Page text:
With regard to your daughter who specifically wants to marry a long-term learning guy, there are two sides to this issue. The fact is that everyone needs an income to survive. How much is needed varies from person to person. As much as you assert that your daughter is low-maintenance and self-sufficient, life does bring about unforeseen challenges. What these boys and their parents are likely concerned about is the possibility of a circumstance occurring where your daughter may not be able to work. Any number of situations, ranging from pregnancy to loss of employment, can cause bills to pile up—and no money to pay them. That is a scary reality that couples in such arrangements frequently face.
In most kollel families, it is an accepted custom that the wife will be the sole financial provider. Oftentimes, there is a backup plan for when something unexpected comes up. In your case, unless your daughter marries a boy who has parents or someone else in the family who can afford to step up to the plate in case of need, realistically she and her husband can potentially be placed in dire straits.
The other issue relating to money is the cost of a wedding. Not just today, but even in earlier generations, the worry of wedding expenditures has raised the blood pressure of many. And I agree that there are families of boys who want the reassurance that not the entire cost will fall on them. Most communities today have, baruch Hashem, instituted gemachs, which you are already familiar with, and many are set up specifically to ease wedding expenses. When attending weddings these days, unless you are familiar with the family situation, it can be hard to tell the difference between the poor kallah and the wealthy kallah.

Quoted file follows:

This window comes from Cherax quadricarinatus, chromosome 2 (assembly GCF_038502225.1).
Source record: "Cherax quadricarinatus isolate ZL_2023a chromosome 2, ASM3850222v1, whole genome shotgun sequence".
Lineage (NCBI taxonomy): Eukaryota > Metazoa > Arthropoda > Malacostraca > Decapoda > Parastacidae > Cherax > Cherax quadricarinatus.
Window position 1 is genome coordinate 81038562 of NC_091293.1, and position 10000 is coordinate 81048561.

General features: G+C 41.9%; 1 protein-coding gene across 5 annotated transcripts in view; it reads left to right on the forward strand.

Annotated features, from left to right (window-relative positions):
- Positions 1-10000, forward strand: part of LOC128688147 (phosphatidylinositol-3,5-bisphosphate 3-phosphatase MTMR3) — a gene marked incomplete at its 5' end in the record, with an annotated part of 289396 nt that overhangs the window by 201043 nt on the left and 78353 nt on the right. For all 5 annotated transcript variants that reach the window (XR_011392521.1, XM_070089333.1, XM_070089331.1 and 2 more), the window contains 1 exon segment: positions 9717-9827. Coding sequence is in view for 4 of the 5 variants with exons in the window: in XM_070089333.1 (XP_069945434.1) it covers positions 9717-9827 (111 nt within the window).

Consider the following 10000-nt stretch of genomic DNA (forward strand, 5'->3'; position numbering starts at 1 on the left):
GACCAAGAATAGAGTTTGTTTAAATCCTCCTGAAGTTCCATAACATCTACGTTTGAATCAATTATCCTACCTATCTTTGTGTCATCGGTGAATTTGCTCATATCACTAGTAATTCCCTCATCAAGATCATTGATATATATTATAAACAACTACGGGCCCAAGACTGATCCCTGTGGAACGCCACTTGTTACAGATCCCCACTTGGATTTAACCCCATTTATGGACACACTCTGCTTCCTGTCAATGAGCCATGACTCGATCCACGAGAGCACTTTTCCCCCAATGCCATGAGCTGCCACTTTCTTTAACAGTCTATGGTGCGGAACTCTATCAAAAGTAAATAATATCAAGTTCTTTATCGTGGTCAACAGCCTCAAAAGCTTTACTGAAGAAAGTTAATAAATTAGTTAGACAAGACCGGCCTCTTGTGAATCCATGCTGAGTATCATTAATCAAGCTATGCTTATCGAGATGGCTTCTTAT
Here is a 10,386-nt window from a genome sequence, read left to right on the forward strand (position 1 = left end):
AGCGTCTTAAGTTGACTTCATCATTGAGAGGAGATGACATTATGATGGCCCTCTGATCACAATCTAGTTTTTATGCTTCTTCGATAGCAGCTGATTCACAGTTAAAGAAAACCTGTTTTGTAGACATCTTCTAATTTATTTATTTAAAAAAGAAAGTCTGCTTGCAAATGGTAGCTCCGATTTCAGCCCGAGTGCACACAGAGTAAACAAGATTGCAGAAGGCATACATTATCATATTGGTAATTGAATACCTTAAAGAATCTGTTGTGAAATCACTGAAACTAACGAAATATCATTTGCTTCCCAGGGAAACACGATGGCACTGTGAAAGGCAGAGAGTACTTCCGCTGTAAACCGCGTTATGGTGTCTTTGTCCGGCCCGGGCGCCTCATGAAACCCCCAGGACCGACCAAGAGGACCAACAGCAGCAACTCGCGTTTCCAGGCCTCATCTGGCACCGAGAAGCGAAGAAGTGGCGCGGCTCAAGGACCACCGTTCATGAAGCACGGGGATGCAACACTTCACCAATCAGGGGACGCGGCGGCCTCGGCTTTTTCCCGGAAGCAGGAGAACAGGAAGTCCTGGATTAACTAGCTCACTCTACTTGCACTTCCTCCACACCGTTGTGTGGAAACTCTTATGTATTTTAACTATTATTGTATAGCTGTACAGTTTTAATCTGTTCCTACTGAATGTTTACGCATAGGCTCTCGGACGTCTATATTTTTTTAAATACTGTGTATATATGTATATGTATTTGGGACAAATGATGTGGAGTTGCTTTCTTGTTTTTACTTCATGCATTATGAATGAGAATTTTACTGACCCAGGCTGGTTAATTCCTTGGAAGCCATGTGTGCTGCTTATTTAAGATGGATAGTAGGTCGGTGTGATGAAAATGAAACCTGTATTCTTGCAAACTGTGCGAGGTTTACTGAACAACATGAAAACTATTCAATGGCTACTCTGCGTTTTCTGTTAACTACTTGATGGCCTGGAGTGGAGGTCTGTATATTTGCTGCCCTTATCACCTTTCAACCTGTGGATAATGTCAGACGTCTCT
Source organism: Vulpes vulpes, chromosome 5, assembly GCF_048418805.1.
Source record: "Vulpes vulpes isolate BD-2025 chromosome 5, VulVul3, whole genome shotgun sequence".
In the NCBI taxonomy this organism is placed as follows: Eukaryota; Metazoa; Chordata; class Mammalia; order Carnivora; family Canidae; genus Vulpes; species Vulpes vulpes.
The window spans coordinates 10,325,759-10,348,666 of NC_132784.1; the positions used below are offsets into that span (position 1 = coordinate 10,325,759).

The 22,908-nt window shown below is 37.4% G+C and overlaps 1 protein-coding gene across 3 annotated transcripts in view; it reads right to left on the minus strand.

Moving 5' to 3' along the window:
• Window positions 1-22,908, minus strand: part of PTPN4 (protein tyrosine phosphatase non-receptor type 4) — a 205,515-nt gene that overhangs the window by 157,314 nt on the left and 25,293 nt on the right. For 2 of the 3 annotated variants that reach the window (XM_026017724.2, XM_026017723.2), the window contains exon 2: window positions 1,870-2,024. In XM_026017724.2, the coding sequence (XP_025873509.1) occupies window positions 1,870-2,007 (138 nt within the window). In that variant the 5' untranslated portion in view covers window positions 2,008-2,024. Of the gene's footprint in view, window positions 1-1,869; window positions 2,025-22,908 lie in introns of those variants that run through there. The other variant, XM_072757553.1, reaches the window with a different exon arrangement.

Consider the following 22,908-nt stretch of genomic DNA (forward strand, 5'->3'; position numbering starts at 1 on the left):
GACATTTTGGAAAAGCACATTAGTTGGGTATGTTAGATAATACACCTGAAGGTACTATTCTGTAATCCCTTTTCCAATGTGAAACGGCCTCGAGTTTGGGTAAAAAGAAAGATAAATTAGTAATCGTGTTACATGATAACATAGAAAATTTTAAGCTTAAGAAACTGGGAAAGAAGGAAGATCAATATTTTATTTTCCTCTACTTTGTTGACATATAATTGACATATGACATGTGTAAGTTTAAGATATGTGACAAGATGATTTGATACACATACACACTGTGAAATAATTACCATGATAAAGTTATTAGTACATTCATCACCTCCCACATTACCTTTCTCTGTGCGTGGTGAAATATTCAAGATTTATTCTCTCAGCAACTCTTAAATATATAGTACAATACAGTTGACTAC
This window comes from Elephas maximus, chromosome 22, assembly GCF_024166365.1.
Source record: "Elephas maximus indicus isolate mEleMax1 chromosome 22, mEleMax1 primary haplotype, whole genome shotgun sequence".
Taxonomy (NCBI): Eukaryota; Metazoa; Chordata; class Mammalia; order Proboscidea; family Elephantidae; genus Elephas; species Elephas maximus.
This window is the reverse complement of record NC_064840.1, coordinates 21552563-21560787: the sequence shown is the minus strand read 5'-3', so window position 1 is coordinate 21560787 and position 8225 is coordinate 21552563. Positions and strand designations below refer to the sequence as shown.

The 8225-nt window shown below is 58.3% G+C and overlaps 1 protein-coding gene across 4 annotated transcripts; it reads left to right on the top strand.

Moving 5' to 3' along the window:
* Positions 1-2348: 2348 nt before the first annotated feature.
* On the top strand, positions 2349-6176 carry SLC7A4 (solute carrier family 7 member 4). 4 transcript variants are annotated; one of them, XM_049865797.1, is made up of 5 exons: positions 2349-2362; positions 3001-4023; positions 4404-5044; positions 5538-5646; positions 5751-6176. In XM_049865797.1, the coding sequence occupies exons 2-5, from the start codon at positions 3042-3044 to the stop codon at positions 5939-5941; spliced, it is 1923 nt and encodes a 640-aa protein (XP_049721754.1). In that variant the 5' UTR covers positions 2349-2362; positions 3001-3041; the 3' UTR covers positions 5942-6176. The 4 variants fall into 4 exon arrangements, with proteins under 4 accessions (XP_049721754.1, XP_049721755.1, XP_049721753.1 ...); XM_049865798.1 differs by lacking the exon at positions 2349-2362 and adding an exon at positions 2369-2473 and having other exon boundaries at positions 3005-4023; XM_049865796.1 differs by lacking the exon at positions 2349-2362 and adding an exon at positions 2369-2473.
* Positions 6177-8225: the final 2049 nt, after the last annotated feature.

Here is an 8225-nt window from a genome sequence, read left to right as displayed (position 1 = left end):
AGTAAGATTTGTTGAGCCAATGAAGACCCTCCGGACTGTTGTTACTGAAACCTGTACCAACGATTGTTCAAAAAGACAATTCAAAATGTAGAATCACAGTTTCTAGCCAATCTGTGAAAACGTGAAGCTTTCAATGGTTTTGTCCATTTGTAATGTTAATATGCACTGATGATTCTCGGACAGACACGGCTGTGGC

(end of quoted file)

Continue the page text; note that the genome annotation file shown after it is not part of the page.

Regardless, there are guys out there who share similar values as your daughter and who are looking for a girl who possesses such strength of character as she. Even today there are plenty of young families who sacrifice much just to be in a position of rabbanus or a kollel lifestyle, if that is their wish in life. There is much to admire in such selfless commitment.
There are also families who are used to living frugally, so looking for a girl who comes from money is not even on their radar. Their objective is to find a wife for their son who will support his lifelong commitment to Torah, whether it means that the guy will sit and learn or become a rav. These people are looking for a specific type of girl who understands sacrifice and can make do with very little. From what you are describing, your daughter fits that bill.
It seems that you and your daughter are open-minded about trivial matters that others might make waves about. There are people in your situation who, because of what they endured, feel a sense of entitlement. I am impressed that not once did you make mention of a boy’s looks, affluence, popularity, etc. as a prerequisite for marriage. Your focal point is your daughter’s idealism and how she will not compromise on that, no matter what. That said, I believe that with perseverance and consistent reiterating of your daughter’s needs, her shidduch will come to her.
Your daughter sounds like a remarkable, mature, and sincere girl. As a single parent, you have much to be proud of. You alone raised her to desire and seek that which is fundamentally important in life. That is a tribute to you. There is no question that she will, with Hashem’s help, be the ultimate personification of what a rebbetzin and kollel wife ought to be. She will be the true and ideal ezer k’negdo to a very lucky young man.
Your daughter will no doubt be the future role model to the many who will look up to her. I know that the road getting there, at this point, feels rocky. But stay focused on the objective. Please believe that at the end of her shidduch journey, your daughter’s aspirations and dreams will be fulfilled.
Baila Sebrow is president of Neshoma Advocates, communications and recruitment liaison for Sovri-Beth Israel, executive director of Teach Our Children, and a shadchanis. She can be reached at Bsebrow@aol.com. v